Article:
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Constructing a Coincident Index of Business Cycles without Assuming a One-factor Model

  • ROBERTO S. MARIANO

    ()

    (School of Economics and Social Sciences, Singapore Management University)

  • YASUTOMO MURASAWA

    ()

    (University of Pennsylvania)

The Stock–Watson coincident index and its subsequent extensions assume a static linear one-factor structure for the component indicators. Such assumption is restrictive in practice, however, with as few as four indicators. In fact, such assumption is unnecessary if one defines a coincident index as an estimate of latent monthly real GDP. This paper considers VAR and factor models for latent monthly real GDP and other coincident indicators, and estimates the models using the observable mixed-frequency series. For US data, Schwartz’s Bayesian information criterion selects a two-factor model. The smoothed estimate of latent monthly real GDP is the proposed index.

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Paper provided by Singapore Management University, School of Economics in its series Working Papers with number 22-2004.

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Length: 25 pages
Date of creation: Mar 2004
Date of revision: Oct 2004
Publication status: Published in SMU Economics and Statistics Working Paper Series
Handle: RePEc:siu:wpaper:22-2004
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  1. Stock, James H & Watson, Mark W, 2002. "Macroeconomic Forecasting Using Diffusion Indexes," Journal of Business & Economic Statistics, American Statistical Association, vol. 20(2), pages 147-62, April.
  2. Durbin, James & Koopman, Siem Jan, 2001. "Time Series Analysis by State Space Methods," OUP Catalogue, Oxford University Press, number 9780198523543, March.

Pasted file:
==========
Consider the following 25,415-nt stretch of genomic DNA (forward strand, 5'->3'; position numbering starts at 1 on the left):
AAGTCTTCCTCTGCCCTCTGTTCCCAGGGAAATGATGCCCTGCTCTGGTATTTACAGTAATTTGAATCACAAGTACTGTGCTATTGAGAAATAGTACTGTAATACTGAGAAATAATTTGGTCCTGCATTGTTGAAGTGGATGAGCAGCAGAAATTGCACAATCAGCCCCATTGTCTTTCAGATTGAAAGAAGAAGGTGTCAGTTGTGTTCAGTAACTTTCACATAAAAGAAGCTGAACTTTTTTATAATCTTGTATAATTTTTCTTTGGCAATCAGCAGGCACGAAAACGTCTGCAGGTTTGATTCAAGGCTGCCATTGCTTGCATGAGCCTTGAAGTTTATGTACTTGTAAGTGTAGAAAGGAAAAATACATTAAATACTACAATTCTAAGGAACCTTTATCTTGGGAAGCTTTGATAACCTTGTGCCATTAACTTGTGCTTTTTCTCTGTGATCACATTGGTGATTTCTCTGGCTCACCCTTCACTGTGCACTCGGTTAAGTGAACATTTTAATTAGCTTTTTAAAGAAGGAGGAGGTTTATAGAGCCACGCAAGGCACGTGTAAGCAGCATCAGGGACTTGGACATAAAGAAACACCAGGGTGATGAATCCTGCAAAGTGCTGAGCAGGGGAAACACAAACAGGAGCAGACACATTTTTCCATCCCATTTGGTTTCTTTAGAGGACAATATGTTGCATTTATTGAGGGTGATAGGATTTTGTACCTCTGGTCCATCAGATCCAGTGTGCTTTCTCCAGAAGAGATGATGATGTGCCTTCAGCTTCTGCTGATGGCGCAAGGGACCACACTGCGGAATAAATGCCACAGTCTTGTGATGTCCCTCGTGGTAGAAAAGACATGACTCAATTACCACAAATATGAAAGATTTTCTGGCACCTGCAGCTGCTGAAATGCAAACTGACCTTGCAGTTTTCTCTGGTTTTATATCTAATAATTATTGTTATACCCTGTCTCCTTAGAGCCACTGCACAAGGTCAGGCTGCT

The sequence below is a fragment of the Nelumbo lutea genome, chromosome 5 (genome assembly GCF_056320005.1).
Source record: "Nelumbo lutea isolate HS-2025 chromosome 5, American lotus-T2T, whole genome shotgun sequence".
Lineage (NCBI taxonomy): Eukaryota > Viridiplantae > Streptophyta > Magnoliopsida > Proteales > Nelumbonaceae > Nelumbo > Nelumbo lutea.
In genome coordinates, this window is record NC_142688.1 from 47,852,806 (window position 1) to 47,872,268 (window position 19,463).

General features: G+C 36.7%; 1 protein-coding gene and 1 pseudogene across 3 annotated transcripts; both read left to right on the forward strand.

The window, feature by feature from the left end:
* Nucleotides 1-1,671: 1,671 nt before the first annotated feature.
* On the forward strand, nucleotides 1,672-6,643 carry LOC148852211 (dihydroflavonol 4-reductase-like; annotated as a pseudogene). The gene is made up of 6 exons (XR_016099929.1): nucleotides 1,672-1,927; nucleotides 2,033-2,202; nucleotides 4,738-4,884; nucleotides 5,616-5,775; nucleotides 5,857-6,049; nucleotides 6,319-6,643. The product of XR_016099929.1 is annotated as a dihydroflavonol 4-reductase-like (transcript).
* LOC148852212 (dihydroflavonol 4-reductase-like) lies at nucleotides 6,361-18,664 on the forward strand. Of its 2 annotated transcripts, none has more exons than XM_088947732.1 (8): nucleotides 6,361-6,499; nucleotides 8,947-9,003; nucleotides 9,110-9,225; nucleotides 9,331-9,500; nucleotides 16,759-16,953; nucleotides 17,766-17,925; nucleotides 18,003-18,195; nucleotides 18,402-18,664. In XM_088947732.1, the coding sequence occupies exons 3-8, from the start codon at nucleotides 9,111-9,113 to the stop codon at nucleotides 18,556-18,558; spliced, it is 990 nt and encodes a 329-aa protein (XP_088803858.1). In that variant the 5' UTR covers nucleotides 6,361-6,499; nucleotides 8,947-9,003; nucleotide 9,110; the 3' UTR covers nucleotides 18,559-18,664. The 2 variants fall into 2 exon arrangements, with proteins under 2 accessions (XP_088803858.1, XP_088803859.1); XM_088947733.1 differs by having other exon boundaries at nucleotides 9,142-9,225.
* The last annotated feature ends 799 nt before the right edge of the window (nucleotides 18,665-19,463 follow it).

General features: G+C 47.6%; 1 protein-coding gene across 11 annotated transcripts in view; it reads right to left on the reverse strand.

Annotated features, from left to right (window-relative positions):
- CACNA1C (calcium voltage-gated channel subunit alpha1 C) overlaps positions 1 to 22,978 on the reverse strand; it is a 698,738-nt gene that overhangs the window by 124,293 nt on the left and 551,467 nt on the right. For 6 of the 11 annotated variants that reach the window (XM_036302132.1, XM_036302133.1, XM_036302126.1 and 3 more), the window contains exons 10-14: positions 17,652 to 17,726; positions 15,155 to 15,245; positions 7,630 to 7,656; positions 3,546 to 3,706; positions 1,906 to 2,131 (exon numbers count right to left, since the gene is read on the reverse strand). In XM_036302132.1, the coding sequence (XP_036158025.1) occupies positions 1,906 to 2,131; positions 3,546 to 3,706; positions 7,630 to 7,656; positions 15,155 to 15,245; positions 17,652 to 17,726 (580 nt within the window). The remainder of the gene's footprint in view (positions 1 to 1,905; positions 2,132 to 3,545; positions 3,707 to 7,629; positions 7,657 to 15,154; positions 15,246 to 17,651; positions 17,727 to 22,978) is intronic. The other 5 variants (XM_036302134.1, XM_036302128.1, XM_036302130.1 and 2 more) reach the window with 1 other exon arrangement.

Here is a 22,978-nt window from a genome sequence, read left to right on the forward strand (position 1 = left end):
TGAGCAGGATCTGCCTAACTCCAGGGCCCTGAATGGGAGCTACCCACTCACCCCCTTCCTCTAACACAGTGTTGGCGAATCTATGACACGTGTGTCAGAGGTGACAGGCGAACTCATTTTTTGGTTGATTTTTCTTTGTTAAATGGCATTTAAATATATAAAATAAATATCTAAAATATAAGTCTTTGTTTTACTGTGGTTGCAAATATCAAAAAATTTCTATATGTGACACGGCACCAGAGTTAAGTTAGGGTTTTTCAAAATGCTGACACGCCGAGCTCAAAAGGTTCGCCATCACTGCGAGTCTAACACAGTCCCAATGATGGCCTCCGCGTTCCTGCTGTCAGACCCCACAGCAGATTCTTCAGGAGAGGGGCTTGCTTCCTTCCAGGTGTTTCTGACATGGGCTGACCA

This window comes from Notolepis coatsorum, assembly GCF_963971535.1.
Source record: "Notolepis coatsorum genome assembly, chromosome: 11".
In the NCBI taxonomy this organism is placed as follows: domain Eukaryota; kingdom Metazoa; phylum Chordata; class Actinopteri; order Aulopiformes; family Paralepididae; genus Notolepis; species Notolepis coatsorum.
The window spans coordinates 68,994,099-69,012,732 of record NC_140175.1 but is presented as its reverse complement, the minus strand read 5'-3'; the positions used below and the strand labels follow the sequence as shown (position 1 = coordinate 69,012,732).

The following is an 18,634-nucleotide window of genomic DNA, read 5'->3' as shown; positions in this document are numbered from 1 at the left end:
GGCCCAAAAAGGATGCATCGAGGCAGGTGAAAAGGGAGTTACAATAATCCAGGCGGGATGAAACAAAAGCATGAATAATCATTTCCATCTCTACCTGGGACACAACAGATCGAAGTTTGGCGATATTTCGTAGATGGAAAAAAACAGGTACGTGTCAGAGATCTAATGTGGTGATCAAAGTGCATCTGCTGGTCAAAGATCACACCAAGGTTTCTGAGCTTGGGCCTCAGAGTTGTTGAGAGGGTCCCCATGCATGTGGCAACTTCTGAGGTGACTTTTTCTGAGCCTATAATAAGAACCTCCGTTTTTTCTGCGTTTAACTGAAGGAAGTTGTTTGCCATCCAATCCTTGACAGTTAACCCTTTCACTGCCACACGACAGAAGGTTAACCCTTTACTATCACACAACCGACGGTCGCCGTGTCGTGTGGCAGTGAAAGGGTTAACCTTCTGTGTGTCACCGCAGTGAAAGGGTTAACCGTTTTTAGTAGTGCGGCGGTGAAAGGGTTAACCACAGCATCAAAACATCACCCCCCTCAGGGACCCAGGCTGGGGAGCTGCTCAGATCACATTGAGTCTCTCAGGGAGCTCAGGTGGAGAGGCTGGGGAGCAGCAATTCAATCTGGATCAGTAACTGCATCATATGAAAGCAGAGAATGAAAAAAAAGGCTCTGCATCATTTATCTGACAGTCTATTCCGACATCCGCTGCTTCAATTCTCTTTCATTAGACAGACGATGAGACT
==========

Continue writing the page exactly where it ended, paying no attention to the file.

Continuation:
3. Stock J.H. & Watson M.W., 2002. "Forecasting Using Principal Components From a Large Number of Predictors," Journal of the American Statistical Association, American Statistical Association, vol. 97, pages 1167-1179, December.
  4. Stock, J.H. & Watson, M.W., 1989. "New Indexes Of Coincident And Leading Economic Indicators," Papers 178d, Harvard - J.F. Kennedy School of Government.
  5. Diebold, Francis X & Rudebusch, Glenn D, 1996. "Measuring Business Cycles: A Modern Perspective," The Review of Economics and Statistics, MIT Press, vol. 78(1), pages 67-77, February.
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  7. Watson, Mark W. & Engle, Robert F., 1983. "Alternative algorithms for the estimation of dynamic factor, mimic and varying coefficient regression models," Journal of Econometrics, Elsevier, vol. 23(3), pages 385-400, December.
  8. Harding, Don & Pagan, Adrian, 2003. "A comparison of two business cycle dating methods," Journal of Economic Dynamics and Control, Elsevier, vol. 27(9), pages 1681-1690, July.
  9. Ruud, Paul A., 1991. "Extensions of estimation methods using the EM algorithm," Journal of Econometrics, Elsevier, vol. 49(3), pages 305-341, September.
  10. Liu, H & Hall, Stephen G, 2001. "Creating High-Frequency National Accounts with State-Space Modelling: A Monte Carlo Experiment," Journal of Forecasting, John Wiley & Sons, Ltd., vol. 20(6), pages 441-49, September.
  11. Chang-Jin Kim & Charles R. Nelson, 1998. "Business Cycle Turning Points, A New Coincident Index, And Tests Of Duration Dependence Based On A Dynamic Factor Model With Regime Switching," The Review of Economics and Statistics, MIT Press, vol. 80(2), pages 188-201, May.
  12. Roberto S. Mariano & Yasutomo Murasawa, 2003. "A new coincident index of business cycles based on monthly and quarterly series," Journal of Applied Econometrics, John Wiley & Sons, Ltd., vol. 18(4), pages 427-443.
  13. Chow, Gregory C & Lin, An-loh, 1971. "Best Linear Unbiased Interpolation, Distribution, and Extrapolation of Time Series by Related Series," The Review of Economics and Statistics, MIT Press, vol. 53(4), pages 372-75, November.
  14. Hamilton, James D, 1989. "A New Approach to the Economic Analysis of Nonstationary Time Series and the Business Cycle," Econometrica, Econometric Society, vol. 57(2), pages 357-84, March.
  15. Chauvet, Marcelle, 1998. "An Econometric Characterization of Business Cycle Dynamics with Factor Structure and Regime Switching," International Economic Review, Department of Economics, University of Pennsylvania and Osaka University Institute of Social and Economic Research Association, vol. 39(4), pages 969-96, November.
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